Today I had my first day in leprosy outpatient. I’m shadowing Dr. Bhaskarao, who is in his later 60s I would guess, and has a very fun personality. He is short, round, wears wire-rimmed glasses and has a white mustache. I think he feels cool having me follow him around and ask a million questions. He is very patient with me, a good teacher, and loves to tell everyone “this is my assistant. She is from America.”
Leprosy outpatient is unlike anything I’ve ever experienced of medicine in the states. The patients shuffle in and produce pressure ulcers ranging from the size of a quarter to the size of my fist. Most of them are kind of green and oozy (ack! gangrene!), while others are dry and resemble holes. The ulcers and infections are not painful. In fact, the lack of feeling caused by the nerve damage is really the reason they get so many ulcers to begin with (but if you read “the crash course” post about leprosy, you already knew that).
Dr. B. showed me how to properly palpate the ulnar (near the elbow) and common peroneal (near the knee) nerves to see if they were thickened. He also showed me how to test for anesthesia, which is the very complex process of poking the patient with a pen and asking, “can you feel that?” Many of the ulcers are treated with oral and cream antibiotics, and dressed in sterile bandages. Some need to go for debriding surgery, and those patients get admitted to the ward. I have photos of some of the more gnarly ulcers which I will not post, as they are pretty grotesque. I can certainly produce them by request if you are interested.
The nerve damage also affects the muscles. About 20% of leprosy patients experience either “claw hand” or “drop foot.” In clawing the fingers curl downward, but the palm remains open and the hand freezes in this position. A reconstructive surgery of tendon grafting can straighten the fingers and place them at an angle with the thumb to that the patient can feed his or herself, work, or even drive. In drop foot, the muscles behind the ankle contract, and the resulting position is a pointed foot. As you can imagine, this patient’s mobility is severely compromised. Reconstructive surgery, along with special boots (which are manufactured on the compound) can allow this patient to walk again. Its pretty amazing.
In some ways, working in leprosy is easier than working in HIV. While the images in leprosy are certainly more striking (deformities, ulcers etc) there is a lot that the doctors can do to help treat the patient. Some days in HIV I want to beat my head against the wall, because all we can do is treat symptoms, work against opportunistic infections, and try and prolong a patient’s life. Its certainly an uphill battle. Not to say that leprosy isn’t, but its definitely a nice change of pace.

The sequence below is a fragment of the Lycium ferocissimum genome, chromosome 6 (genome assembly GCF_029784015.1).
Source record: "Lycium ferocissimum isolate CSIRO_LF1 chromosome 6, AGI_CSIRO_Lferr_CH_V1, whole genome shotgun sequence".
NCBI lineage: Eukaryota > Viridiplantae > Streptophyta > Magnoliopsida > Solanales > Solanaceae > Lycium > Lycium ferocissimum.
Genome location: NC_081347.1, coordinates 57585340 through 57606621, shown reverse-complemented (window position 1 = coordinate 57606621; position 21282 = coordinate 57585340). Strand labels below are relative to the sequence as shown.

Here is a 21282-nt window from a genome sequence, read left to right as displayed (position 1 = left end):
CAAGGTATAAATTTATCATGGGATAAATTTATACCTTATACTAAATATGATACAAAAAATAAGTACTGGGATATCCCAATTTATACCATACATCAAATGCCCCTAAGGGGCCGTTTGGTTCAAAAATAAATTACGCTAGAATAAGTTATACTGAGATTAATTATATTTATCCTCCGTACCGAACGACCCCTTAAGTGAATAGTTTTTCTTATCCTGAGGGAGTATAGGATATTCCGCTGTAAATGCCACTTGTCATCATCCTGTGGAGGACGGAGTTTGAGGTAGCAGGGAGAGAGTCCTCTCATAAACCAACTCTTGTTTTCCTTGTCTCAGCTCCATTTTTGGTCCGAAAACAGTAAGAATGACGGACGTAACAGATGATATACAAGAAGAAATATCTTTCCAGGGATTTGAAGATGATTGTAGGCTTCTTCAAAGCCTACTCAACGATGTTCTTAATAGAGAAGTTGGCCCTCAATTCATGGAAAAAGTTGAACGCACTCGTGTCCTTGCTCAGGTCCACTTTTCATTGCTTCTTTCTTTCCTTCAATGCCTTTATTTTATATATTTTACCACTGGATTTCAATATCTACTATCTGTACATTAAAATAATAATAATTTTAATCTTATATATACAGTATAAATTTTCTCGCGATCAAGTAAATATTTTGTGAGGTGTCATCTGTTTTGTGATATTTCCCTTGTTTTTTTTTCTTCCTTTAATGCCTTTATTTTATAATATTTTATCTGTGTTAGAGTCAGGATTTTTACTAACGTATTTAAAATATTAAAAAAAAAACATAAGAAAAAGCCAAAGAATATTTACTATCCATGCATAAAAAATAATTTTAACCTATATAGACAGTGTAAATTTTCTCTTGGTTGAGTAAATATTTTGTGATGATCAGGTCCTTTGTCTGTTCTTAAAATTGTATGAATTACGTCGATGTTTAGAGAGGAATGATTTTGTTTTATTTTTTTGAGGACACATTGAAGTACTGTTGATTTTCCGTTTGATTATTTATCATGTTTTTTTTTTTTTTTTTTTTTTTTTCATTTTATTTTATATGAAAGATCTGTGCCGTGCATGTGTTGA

While I was in the ward, the phone rang. A nurse popped her head into the office, and gestured that the phone was for me. Me? Who is calling me? “Hello?” I said.
“Hello” an unmistakably American voice answered! “This is Jann, I was calling to let Dr. Hrishikesh know that I am coming tomorrow at 11am to see the children.” I almost dropped the phone. I couldn’t believe how much I had missed the sound of my own language. Here I was, talking to a fellow countrywoman!
“Hi Jann” I said back, trying to sound professional, casual, and to contain my excitement. “I will let Dr. Hrishikesh know. I’m new here at Sivananda, and would like to meet up with you tomorrow as well, if that’s okay.” From there I explained my connection to SRH and found out that she is living in Hyderabad with her husband, who is here on business, and her daughter for a year. They are from Seattle. I am very excited to meet her tomorrow.
After work, I went to go play with the children–which is always the bright spot in my day. Even though we don’t speak the same language, we are communicating pretty well. Two of the girls speak English, and the rest of the children pick up on what I am saying very quickly. Its fun to learn each child’s very definitive personality. Children are children no matter where in the world they live, or background they come from. Some of the kids are leaders, some are shy. Some are competitive, while others are very creative. Each one is different than the next, but they are all really awesome.
The children were a little burnt out on “goats and tigers” today, which is reasonable because we have been playing it everyday. (Its hard to describe rules of different games, so we’ve been sticking to what we know.) Today, however, I gathered the kids around and said, “ok guys, its time for a new game.” They repeated after me, “New game.” And murmured among themselves, ” new game.” I never know if they are repeating me because they understand me, or if they are just trying to encourage me by saying whatever I am saying.
So I taught them duck-duck-goose. They are so cute, and they did really well. They haven’t quite internalized the concept of “goose” yet, so we really just played “duck, duck, DUCK!”
I think tomorrow I want to move on to freeze tag.
lots of love,